As diversity initiatives have proliferated on campuses in recent years, FIRE has expressed repeated concern that mandatory diversity statements — in which a faculty member must pledge allegiance to prevailing views about diversity, equity, and inclusion to get hired or promoted — impose an illiberal campus orthodoxy. This week, a Wall Street Journal piece shed light on Texas Tech University’s use of these statements to weed out candidates with dissenting views, exposing the dark underbelly of a practice that FIRE has long criticized. It also prompted the university to take the unprecedented, and welcome, step of rescinding the policy and reviewing hiring practices across all departments.
On Monday night, National Association of Scholars Senior Fellow John D. Sailer announced in a Wall Street Journal opinion piece the release of 99 pages of internal documents revealing how faculty applicant statements discussing contributions to DEI served as a political litmus test for hiring at Texas Tech University.
The records, obtained from the public university via public records requests, cast a bright light on the ideological conformity demanded of candidates for Texas Tech faculty positions. FIRE has long argued that these statements are intended to reward adherence to highly specific views on diversity and punish those who hold different views. The Texas Tech records show that’s exactly what’s happening, with rubrics describing with particularity which views professors are expected to express and which views were unacceptable:
Don’t know the difference between “equity” and “equality”? You’ll get dinged for that. Might you have forgotten to acknowledge that the land on which you hope to teach was once occupied by Native Americans? You’ll be knocked for that, too.
The search committee flagged one candidate for espousing “race neutrality” in teaching. He expressed that respecting students and treating them equally regardless of race was best practice, but this raised the school’s alarm for reflecting “a lack of understanding of equity and inclusion issues.” Conversely, an immunology candidate received high marks for mentioning “inclusivity in lab” and referencing their “unconscious bias.”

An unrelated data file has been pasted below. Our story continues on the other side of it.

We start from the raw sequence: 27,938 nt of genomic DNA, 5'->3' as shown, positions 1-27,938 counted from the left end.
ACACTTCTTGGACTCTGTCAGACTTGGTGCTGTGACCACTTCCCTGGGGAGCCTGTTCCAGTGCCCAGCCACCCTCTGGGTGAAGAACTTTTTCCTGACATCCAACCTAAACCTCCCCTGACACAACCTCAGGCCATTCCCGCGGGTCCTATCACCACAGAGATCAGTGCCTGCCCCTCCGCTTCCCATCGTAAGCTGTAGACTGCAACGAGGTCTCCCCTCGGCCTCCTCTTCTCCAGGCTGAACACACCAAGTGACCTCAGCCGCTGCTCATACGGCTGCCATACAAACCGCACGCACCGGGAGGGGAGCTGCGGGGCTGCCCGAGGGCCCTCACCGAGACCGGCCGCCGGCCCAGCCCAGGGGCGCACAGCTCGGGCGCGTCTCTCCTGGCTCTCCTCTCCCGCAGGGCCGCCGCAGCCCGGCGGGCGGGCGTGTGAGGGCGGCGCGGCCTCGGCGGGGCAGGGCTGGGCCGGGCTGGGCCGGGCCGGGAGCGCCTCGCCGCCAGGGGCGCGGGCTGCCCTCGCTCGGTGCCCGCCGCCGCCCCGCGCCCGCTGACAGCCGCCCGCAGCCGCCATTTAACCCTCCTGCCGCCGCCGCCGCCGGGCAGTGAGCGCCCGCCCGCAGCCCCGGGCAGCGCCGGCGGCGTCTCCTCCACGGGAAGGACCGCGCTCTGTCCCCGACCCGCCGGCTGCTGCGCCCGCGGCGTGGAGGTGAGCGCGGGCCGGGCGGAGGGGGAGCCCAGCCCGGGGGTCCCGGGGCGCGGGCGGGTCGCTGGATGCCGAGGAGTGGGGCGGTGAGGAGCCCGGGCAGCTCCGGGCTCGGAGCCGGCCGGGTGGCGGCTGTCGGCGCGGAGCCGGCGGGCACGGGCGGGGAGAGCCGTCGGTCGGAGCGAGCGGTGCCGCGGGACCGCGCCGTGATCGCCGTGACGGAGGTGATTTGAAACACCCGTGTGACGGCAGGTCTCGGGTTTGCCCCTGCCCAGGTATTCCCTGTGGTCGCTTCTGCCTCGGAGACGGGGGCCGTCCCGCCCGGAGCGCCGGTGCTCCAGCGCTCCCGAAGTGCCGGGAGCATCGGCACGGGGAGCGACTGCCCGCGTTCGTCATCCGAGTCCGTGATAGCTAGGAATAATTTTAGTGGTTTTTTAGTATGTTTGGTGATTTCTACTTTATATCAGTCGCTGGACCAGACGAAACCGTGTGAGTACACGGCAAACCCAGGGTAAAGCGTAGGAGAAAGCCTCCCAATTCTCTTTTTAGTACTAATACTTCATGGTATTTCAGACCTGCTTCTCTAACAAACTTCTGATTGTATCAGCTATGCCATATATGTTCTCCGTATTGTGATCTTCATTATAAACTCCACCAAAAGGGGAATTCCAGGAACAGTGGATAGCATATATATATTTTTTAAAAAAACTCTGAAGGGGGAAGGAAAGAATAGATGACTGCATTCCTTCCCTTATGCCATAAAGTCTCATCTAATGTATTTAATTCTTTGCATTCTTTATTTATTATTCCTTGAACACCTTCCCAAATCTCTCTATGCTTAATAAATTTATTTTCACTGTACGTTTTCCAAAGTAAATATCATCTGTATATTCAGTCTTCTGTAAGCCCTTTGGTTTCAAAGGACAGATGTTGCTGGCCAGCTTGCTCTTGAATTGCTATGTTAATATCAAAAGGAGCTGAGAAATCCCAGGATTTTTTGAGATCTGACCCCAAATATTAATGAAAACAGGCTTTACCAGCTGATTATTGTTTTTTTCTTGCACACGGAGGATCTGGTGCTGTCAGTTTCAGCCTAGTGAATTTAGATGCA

Required DEI statements are becoming the norm
Last June, FIRE released our statement on the “Use of Diversity, Equity, and Inclusion Criteria in Faculty Hiring and Evaluation.” The concern, we argued, is that vague or ideologically motivated statements can too easily serve as fealty tests for adherence to prevailing and popular notions surrounding highly debated topics of diversity, equity, and inclusion.
A 2022 survey conducted by the American Association of University Professors revealed that almost half (45.6%) of large institutions (schools with over 5,000 students) include DEI criteria in tenure standards. Half of those without a requirement say they are considering adding one. Since the start of 2020 alone, FIRE has reviewed almost 50 different DEI requirements at public and private institutions and has often written letters expressing our concerns.
Colleges and universities would be wise to heed FIRE’s warnings when we raise these constitutional issues. While we’ve had some positive outcomes, too many institutions ignore FIRE when we sound the alarm. The University of Oregon, for example, has so far ignored our warning about its DEI requirements. Indiana University School of Medicine did the same. While putting fingers in their ears to drown out our criticism may seem prudent in the short term, playing with FIRE might leave you burned.